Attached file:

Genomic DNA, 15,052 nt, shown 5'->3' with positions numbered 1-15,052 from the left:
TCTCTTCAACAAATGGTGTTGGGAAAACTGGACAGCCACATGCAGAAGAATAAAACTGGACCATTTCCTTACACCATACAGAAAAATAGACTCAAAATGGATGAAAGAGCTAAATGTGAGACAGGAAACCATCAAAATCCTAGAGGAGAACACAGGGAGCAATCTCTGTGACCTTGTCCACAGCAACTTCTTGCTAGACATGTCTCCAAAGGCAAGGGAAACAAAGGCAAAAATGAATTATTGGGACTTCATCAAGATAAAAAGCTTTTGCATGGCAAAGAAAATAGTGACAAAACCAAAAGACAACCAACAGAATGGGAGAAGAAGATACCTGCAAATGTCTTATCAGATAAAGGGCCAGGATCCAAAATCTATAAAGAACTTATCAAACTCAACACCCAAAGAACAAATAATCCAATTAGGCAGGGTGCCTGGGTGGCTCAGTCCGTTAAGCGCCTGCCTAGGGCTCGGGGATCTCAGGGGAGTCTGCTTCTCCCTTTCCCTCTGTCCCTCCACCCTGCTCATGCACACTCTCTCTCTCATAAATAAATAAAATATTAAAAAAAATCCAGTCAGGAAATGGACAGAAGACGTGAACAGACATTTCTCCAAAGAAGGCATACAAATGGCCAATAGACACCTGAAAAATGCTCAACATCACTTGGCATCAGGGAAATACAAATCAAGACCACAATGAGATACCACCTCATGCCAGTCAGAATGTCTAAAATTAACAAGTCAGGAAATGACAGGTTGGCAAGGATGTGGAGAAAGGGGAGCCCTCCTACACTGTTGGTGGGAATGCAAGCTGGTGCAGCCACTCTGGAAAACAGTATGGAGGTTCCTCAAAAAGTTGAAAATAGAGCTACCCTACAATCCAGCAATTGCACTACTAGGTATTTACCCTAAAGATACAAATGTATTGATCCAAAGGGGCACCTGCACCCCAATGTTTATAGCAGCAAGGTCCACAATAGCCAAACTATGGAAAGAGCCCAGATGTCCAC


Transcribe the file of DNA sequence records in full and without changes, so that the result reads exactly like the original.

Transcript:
Genomic DNA, 15,052 nt, shown 5'->3' with positions numbered 1-15,052 from the left:
TCTCTTCAACAAATGGTGTTGGGAAAACTGGACAGCCACATGCAGAAGAATAAAACTGGACCATTTCCTTACACCATACAGAAAAATAGACTCAAAATGGATGAAAGAGCTAAATGTGAGACAGGAAACCATCAAAATCCTAGAGGAGAACACAGGGAGCAATCTCTGTGACCTTGTCCACAGCAACTTCTTGCTAGACATGTCTCCAAAGGCAAGGGAAACAAAGGCAAAAATGAATTATTGGGACTTCATCAAGATAAAAAGCTTTTGCATGGCAAAGAAAATAGTGACAAAACCAAAAGACAACCAACAGAATGGGAGAAGAAGATACCTGCAAATGTCTTATCAGATAAAGGGCCAGGATCCAAAATCTATAAAGAACTTATCAAACTCAACACCCAAAGAACAAATAATCCAATTAGGCAGGGTGCCTGGGTGGCTCAGTCCGTTAAGCGCCTGCCTAGGGCTCGGGGATCTCAGGGGAGTCTGCTTCTCCCTTTCCCTCTGTCCCTCCACCCTGCTCATGCACACTCTCTCTCTCATAAATAAATAAAATATTAAAAAAAATCCAGTCAGGAAATGGACAGAAGACGTGAACAGACATTTCTCCAAAGAAGGCATACAAATGGCCAATAGACACCTGAAAAATGCTCAACATCACTTGGCATCAGGGAAATACAAATCAAGACCACAATGAGATACCACCTCATGCCAGTCAGAATGTCTAAAATTAACAAGTCAGGAAATGACAGGTTGGCAAGGATGTGGAGAAAGGGGAGCCCTCCTACACTGTTGGTGGGAATGCAAGCTGGTGCAGCCACTCTGGAAAACAGTATGGAGGTTCCTCAAAAAGTTGAAAATAGAGCTACCCTACAATCCAGCAATTGCACTACTAGGTATTTACCCTAAAGATACAAATGTATTGATCCAAAGGGGCACCTGCACCCCAATGTTTATAGCAGCAAGGTCCACAATAGCCAAACTATGGAAAGAGCCCAGATGTCCAC